But what was the cause of this particular bird’s intense solicitude? It was obvious there was a nest in the neighborhood. As I sought in the grass and weed-clumps, he uttered his piercing calls of protest and circled and hovered overhead like a red-winged blackbird. Suddenly the thought occurred to me that the flycatchers of my acquaintance do not nest on the ground, but on trees. I looked around, and, sure enough, in the shallow hollow below me stood a solitary willow tree not more than fifteen or twenty feet high, the only tree to be seen within a mile. And that lone tree on the plain was occupied by the flycatcher and his mate for a nesting place. In a crotch the gray cottage was set, containing three callow babies and one beautifully mottled egg.

In another fork of the same small tree a pair of kingbirds the same species as our well-known eastern bee-martíns had built their nest, in the downy cup of which lay four eggs similarly decorated with brown spots. The birds now all circled overhead and joined in an earnest plea with me not to destroy their homes and little ones, and I hurriedly climbed down from the tree to relieve their agitation, stopping only a moment to examine the twine plaited into the felted nests of the kingbirds. The willow sapling contained also the nest of a turtle dove.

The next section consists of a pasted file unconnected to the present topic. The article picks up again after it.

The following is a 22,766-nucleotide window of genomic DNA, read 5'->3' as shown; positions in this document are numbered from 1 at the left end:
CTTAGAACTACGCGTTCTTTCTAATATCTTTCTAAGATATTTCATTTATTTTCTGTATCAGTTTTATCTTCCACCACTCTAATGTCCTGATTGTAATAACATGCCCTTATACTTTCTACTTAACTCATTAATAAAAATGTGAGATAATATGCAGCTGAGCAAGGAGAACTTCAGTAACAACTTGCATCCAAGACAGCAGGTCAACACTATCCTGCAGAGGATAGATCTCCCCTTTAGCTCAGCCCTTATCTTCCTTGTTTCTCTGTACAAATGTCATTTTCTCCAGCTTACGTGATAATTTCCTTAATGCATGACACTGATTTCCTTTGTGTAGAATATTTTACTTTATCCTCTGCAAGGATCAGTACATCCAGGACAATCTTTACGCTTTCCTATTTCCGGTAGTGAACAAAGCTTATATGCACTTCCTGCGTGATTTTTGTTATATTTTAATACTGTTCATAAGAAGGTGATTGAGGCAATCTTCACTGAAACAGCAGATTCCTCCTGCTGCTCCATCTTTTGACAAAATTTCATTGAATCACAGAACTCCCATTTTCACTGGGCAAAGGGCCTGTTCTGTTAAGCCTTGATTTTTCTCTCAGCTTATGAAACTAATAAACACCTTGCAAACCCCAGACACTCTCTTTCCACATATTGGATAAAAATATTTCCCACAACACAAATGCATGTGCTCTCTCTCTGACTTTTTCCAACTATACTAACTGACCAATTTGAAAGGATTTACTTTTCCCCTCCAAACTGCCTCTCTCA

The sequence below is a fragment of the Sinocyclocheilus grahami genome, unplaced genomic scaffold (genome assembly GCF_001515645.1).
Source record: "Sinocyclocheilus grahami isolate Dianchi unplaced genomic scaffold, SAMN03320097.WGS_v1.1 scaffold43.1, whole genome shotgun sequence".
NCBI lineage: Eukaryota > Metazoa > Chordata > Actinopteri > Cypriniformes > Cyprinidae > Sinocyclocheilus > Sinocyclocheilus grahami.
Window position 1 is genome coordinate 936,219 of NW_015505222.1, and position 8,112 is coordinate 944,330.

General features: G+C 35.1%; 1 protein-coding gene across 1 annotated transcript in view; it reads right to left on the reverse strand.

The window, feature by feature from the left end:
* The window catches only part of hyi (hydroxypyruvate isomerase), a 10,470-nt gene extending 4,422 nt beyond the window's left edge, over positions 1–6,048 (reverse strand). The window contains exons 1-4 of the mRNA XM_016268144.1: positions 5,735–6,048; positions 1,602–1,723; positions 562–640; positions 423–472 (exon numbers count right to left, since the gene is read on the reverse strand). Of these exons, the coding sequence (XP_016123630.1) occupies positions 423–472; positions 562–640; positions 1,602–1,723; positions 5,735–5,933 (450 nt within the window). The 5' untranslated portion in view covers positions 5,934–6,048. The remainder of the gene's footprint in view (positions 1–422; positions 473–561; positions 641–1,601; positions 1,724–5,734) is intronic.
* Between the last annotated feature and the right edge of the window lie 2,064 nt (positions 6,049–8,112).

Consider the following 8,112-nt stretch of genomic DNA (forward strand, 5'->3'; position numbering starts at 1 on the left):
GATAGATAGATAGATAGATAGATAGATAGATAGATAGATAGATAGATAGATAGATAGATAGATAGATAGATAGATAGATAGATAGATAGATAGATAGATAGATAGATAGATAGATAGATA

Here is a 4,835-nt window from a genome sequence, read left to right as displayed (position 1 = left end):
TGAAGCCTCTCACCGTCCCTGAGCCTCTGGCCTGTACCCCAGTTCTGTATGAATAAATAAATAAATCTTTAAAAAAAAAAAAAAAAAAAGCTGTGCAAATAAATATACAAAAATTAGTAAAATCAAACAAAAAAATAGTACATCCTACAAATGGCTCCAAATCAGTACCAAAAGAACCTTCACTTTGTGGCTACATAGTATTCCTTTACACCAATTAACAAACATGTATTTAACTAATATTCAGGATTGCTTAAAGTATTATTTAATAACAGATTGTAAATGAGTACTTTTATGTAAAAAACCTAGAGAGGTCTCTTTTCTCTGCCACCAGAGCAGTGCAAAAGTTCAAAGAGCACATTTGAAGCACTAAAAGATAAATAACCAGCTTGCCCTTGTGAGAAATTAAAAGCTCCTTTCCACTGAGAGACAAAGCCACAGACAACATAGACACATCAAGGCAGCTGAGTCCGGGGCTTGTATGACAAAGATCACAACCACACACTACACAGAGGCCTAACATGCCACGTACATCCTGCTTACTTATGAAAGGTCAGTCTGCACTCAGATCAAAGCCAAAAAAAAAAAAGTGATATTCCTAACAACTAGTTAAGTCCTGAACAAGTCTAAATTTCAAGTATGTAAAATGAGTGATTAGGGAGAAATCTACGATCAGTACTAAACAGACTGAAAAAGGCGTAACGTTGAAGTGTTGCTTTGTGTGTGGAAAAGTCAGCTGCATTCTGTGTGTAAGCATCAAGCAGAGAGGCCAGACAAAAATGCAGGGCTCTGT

“If there are three nests in this small tree, there may be a large number in the cluster of trees beyond the swell about a mile away,” I mused, and forthwith made haste to go to the place indicated. I was not disappointed. Had the effort been made, I am sure two score of nests might have been found in these trees, for they were liberally decorated with bird cots and hammocks. Most of these were kingbirds’ and Arkansas flycatchers’ nests, but there were others as well. On one small limb there were four of the dangling nests of Bullock’s orioles, one of them fresh, the rest more or less weather beaten, proving that this bird had been rearing broods here for a number of seasons.

Whose song was this ringing from one of the larger trees a little farther down the glade? I could scarcely believe the testimony of my ears and eyes, yet there could be no mistake it was the vivacious mimicry of the mocking-bird, which had travelled far across the plain to this solitary clump of trees to find singing perches and a site for his nests. He piped his musical miscellany with as much good-cheer as if he were dwelling in the neighborhood of some embowered cottage in Dixie-land. In suitable localities on the plains of Colorado the mockers were found to be quite plentiful, but none were seen among the mountains.